Out of the Margin is the first book to consider feminist concerns across the whole domain of economics. In recent years there has been a tremendous increase in interest on the relation between gender and economics. Feminists have found much of concern in the way the economics has written women out of its history, built its theories around masculinist values, failed to take proper account of women and their work when measuring the economy and ignored most of the policy issues (...) that press most heavily upon women. This book is a firm rejection of this marginalized position. Including contributions from leading feminist economists from the US and Europe, the book offers a richness of new insights in addressing the absence of women, both as subject and object, in the history of economic thought. Out of the Margin also explores the philosophical roots of rational economic man, power relations and conflicts within the family, the limitations of relying on secondary data, the need for new data and research, the policy implications of neo-classical economic models and the need for fundamental research in policy making. With its range and depth of coverage, this is not only an excellent introduction to the field but also indispensible for anyone looking for an in-depth analysis of gender and economics. (shrink)
Space Gender Knowledge is an innovative and comprehensive introduction to the geographies of gender and the gendered nature of spatial relations. It examines the major issues raised by women's movements and academic feminism, and outlines the main shifts in feminist geographical work, from the geography of women to the impact of post-structuralism. In making their selection, the editors have drawn on a wide range of interdisciplinary material, ranging across spatial scales from the body to the globe. The book presents influential (...) arguments for the importance of the intersection between space and gender. Looking both at geography and beyond the discipline, it explores the gendered construction of space and the spatial construction of gender. Divided into a number of conceptual sections, each prefaced by an editorial introduction, this reader includes extracts from both landmark texts and less well-known works, making it an indispensable introduction to this dynamic field of study. (shrink)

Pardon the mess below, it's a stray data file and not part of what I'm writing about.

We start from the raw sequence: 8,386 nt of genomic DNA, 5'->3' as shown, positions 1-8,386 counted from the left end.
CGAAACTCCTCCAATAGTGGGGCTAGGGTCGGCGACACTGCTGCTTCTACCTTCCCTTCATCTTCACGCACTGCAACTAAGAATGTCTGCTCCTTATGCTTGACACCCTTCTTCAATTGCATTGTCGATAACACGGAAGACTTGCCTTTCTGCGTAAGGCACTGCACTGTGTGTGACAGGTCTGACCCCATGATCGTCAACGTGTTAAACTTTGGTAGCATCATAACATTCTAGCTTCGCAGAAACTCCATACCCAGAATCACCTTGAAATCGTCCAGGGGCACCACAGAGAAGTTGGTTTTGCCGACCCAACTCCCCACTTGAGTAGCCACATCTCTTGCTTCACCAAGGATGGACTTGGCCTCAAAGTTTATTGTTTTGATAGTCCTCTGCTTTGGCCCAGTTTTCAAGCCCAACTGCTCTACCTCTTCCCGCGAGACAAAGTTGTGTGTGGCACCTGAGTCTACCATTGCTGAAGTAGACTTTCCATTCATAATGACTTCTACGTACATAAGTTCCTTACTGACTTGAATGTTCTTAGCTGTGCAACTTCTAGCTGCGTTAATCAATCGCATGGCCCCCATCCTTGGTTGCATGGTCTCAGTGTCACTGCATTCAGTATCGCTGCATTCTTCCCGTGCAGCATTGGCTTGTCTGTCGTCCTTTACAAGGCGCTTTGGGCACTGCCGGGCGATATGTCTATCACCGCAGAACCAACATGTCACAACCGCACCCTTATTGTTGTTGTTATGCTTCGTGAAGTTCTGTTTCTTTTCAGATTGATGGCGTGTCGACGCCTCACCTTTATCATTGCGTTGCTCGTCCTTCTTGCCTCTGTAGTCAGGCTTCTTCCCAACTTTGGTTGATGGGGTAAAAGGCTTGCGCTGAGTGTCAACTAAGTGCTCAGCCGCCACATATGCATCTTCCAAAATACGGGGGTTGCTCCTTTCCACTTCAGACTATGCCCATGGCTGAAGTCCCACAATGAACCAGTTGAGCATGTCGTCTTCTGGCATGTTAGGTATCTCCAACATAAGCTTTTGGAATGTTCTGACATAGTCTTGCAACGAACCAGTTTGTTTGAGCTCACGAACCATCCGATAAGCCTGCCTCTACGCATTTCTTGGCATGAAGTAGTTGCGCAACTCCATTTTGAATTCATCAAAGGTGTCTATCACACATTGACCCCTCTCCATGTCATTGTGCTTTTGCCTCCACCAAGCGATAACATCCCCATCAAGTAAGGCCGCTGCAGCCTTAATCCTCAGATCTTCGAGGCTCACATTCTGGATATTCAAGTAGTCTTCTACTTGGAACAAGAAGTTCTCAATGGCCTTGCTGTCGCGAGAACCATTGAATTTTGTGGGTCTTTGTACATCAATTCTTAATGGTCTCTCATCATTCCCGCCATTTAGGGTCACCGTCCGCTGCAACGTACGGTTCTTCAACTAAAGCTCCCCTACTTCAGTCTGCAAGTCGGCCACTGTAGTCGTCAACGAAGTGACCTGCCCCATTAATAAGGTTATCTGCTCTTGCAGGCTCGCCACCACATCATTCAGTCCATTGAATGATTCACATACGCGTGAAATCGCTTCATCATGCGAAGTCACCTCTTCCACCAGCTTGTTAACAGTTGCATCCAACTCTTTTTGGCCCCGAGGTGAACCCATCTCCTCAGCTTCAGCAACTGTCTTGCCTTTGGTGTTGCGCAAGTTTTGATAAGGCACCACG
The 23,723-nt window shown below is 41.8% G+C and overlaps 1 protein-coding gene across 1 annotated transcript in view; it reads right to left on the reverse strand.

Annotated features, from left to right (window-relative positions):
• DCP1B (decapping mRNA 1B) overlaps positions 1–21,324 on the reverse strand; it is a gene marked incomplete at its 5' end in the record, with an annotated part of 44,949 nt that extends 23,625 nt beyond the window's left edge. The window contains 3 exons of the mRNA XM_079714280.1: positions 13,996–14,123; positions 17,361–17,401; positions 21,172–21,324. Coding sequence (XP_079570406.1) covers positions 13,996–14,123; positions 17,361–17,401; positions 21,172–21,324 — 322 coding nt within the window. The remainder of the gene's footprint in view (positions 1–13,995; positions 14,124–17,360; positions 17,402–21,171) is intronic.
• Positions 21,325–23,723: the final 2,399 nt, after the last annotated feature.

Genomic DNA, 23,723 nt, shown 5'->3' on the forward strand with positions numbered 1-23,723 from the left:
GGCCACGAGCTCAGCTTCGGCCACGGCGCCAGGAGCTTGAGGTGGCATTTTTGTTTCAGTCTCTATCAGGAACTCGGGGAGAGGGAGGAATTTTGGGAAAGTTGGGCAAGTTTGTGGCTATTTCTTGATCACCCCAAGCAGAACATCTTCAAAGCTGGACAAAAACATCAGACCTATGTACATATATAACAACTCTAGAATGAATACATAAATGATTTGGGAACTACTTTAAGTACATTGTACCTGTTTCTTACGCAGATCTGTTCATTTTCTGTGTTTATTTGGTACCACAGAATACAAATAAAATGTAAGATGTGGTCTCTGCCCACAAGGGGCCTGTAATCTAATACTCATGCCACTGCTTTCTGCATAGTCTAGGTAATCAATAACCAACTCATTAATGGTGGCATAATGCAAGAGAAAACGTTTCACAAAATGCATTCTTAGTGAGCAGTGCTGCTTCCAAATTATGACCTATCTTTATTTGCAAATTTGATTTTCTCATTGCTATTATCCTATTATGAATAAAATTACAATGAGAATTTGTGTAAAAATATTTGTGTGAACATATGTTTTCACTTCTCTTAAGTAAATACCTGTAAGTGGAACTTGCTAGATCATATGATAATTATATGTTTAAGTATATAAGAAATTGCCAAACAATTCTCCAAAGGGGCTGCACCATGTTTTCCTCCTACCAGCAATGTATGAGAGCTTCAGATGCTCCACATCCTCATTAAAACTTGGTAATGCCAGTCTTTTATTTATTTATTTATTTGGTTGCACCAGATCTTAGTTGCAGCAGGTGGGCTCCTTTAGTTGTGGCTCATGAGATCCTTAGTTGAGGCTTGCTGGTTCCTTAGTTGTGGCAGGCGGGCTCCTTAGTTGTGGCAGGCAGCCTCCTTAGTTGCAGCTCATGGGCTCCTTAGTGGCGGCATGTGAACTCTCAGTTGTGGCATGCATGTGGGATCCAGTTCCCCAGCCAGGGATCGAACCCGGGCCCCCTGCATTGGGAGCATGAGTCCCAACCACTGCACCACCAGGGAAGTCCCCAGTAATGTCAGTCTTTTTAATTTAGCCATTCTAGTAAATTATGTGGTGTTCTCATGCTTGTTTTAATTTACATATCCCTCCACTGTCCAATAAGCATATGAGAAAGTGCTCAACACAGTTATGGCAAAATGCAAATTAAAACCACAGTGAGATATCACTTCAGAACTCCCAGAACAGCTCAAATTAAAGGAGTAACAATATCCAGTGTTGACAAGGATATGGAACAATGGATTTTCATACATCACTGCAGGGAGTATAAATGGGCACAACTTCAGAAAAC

Postmodernism and Education responds to the interest in postmodernism as a way of understanding social, cultural and economic trends. Robin Usher and Richard Edwards explore the impact which postmodernism has had upon the theory and practice of education, using a broad analysis of postmodernism and an in-depth introduction to key writers in the field, including Lacan, Derrida, Foucault and Lyotard. In examining the impact which this thinking has had upon contemporary theory and practice of education, Usher and Edwards concentrate particularly (...) upon how postmodernist ideas challenge existing concepts, structures and hierarchies. (shrink)
This book is concerned with the role of economic philosophy ("ideas") in the processes of belief-formation and social change. Its aim is to further our understanding of the behavior of the individual economic agent by bringing to light and examining the function of non-rational dispositions and motivations ("passions") in the determination of the agent's beliefs and goals. Drawing on the work of David Hume and Adam Smith, the book spells out the particular ways in which the passions come to affect (...) our ordinary understanding and conduct in practical affairs and the intergenerational and interpersonal transmission of ideas through language. Concern with these problems, it is argued, lies at the heart of an important tradition in the British moral philosophy. This emphasis on the non-rational nature of our belief-fixation mechanisms has important implications: it helps to clarify and qualify the misleading claims often made by utilitarian, Marxist, Keynesian, and neo-liberal economic philosophers, all of whom stress the overriding power of ideas to shape conduct, policy, and institutions. (shrink)